Hegeler Zinc Danville is a former 100-acre zinc smelting facility located west of the village of Hegeler (south of Danville), in operation from 1906 to approximately 1954. Hegeler Zinc produced zinc slab and rolled zinc products, as well as sulfuric acid, with a resulting slag waste. The large amounts of slag containing unburned residues and metals were stored in piles onsite.
In the early 2000’s, the United States Environmental Protection Agency took the lead of a remedial investigation which consisted of soil, sediment, and groundwater sampling on and off site. Results showed that contaminates not only affected the smelting site but nearby residences and streams, notably Grape Creek, which is hydraulically connected to the Vermilion River.
One of the site’s responsible parties went into bankruptcy with a bar date of July 6, 2009. In response, IDNR and IEPA prepared an NRDA bankruptcy claim based on injuries to groundwater, surface water, aquatic resources, and terrestrial resources. Represented by the Illinois Attorney General, the State of Illinois received a settlement claim to fund efforts to preserve and enhance ecological features in the region.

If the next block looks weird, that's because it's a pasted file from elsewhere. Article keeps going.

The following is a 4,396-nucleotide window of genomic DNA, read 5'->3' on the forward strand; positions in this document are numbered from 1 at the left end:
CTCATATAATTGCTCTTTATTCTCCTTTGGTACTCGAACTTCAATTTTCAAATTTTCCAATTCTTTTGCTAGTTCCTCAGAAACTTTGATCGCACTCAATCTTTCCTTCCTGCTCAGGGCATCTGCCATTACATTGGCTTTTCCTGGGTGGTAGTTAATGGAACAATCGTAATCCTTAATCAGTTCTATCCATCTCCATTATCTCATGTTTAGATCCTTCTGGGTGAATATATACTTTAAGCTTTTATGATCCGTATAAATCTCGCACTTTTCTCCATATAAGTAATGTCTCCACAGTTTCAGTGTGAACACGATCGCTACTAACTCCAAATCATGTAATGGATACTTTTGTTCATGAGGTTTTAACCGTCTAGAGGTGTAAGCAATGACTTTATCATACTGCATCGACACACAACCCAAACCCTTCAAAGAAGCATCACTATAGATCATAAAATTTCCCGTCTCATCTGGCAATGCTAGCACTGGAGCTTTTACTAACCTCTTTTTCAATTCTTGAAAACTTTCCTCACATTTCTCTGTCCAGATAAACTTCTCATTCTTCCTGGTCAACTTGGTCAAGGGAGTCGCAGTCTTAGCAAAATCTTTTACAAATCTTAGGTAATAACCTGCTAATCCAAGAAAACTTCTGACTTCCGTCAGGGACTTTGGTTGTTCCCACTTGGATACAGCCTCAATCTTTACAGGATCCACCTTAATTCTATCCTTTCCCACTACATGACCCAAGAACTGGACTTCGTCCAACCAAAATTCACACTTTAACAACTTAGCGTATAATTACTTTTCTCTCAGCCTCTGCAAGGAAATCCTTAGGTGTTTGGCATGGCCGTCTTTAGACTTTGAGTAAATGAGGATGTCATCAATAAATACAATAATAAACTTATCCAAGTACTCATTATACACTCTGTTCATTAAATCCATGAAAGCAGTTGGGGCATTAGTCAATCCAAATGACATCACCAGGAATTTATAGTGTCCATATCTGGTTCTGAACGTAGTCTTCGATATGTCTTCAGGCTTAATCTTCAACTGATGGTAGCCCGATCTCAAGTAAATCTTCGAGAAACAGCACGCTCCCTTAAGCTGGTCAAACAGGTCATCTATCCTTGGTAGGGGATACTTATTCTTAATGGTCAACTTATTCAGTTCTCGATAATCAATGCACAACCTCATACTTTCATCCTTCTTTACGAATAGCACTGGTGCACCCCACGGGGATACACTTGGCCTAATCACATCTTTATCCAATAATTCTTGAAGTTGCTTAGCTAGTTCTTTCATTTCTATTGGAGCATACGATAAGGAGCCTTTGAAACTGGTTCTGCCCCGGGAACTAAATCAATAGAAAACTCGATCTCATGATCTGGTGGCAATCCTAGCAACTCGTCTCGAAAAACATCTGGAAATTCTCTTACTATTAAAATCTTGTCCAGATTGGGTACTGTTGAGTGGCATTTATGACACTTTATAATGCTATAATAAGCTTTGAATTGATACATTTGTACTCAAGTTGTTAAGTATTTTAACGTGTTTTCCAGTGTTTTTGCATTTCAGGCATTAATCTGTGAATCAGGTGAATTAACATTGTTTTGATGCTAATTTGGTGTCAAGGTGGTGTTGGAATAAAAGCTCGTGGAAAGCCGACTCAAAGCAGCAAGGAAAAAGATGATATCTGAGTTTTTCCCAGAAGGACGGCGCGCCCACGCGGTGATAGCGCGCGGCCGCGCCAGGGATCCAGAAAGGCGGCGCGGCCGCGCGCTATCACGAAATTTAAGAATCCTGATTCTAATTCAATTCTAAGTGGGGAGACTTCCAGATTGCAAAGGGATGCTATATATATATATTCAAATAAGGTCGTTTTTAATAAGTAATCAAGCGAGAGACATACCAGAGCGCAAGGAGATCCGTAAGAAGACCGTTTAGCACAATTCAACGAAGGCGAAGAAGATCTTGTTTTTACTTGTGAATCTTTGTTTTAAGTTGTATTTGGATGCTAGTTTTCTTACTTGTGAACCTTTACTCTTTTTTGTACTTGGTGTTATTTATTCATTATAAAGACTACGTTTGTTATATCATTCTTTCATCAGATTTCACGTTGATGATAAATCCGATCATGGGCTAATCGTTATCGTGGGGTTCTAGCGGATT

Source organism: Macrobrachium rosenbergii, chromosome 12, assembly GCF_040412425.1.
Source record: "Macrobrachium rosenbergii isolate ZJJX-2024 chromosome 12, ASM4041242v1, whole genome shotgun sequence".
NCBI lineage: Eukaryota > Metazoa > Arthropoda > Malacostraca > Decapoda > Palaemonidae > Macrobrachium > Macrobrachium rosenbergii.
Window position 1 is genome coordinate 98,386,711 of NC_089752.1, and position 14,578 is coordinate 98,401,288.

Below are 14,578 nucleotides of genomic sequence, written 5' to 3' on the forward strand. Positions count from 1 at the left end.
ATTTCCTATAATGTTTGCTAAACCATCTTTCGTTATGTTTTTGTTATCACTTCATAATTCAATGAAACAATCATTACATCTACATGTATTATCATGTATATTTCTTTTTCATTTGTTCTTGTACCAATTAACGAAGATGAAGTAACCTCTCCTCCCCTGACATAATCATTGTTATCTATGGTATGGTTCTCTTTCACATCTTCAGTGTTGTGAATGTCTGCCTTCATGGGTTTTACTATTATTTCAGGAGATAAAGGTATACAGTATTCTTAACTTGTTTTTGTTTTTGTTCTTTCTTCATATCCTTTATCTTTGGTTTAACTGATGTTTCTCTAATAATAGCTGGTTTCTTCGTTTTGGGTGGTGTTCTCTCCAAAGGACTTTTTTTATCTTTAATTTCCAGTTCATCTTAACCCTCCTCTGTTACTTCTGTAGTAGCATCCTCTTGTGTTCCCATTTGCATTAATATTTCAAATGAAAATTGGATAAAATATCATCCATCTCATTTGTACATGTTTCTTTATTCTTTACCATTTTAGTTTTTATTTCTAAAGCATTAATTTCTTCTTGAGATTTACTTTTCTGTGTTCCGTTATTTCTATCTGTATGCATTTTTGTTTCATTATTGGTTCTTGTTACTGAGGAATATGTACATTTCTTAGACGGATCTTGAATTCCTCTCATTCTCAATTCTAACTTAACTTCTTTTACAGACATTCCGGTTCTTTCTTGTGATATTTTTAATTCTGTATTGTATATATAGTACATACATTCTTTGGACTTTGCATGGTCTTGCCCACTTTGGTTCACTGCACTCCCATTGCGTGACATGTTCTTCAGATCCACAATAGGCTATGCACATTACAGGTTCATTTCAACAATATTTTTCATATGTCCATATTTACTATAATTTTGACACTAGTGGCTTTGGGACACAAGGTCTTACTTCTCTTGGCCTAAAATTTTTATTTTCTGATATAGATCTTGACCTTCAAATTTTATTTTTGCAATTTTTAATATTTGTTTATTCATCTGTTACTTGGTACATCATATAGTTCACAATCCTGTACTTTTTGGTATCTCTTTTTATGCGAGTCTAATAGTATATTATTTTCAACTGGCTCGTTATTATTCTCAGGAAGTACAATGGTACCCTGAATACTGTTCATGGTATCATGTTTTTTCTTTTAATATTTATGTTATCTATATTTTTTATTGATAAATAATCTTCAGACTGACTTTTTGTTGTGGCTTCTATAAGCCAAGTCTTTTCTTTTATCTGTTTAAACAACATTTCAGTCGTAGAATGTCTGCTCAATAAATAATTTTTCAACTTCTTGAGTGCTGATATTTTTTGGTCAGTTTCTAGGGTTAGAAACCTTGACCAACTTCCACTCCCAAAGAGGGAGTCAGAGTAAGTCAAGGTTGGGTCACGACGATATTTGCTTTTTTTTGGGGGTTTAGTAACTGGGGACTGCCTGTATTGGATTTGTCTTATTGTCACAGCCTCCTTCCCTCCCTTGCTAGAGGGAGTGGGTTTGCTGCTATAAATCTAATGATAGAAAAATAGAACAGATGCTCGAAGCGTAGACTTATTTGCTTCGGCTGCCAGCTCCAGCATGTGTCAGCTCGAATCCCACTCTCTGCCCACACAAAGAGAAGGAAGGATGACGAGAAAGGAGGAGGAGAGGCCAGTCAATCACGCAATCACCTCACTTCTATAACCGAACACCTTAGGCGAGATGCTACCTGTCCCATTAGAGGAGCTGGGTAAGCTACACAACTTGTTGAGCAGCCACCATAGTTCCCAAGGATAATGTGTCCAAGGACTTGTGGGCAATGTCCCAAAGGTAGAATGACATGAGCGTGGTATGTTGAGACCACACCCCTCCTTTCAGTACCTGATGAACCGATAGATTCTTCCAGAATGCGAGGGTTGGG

State trustees are developing a restoration plan for the monies received as a result of the bankruptcy claim. At this time funds will likely be spent somewhere off site as USEPA continues to lead the remedial investigation of the superfund site.
Projects being funded in part by the Hegeler Zinc NRDA bankruptcy funds include:
- Northern Riffleshell/Clubshell Translocation Effort
- Potential Dam Removal Monitoring
Additional information regarding these restoration/monitoring efforts are included in documents below.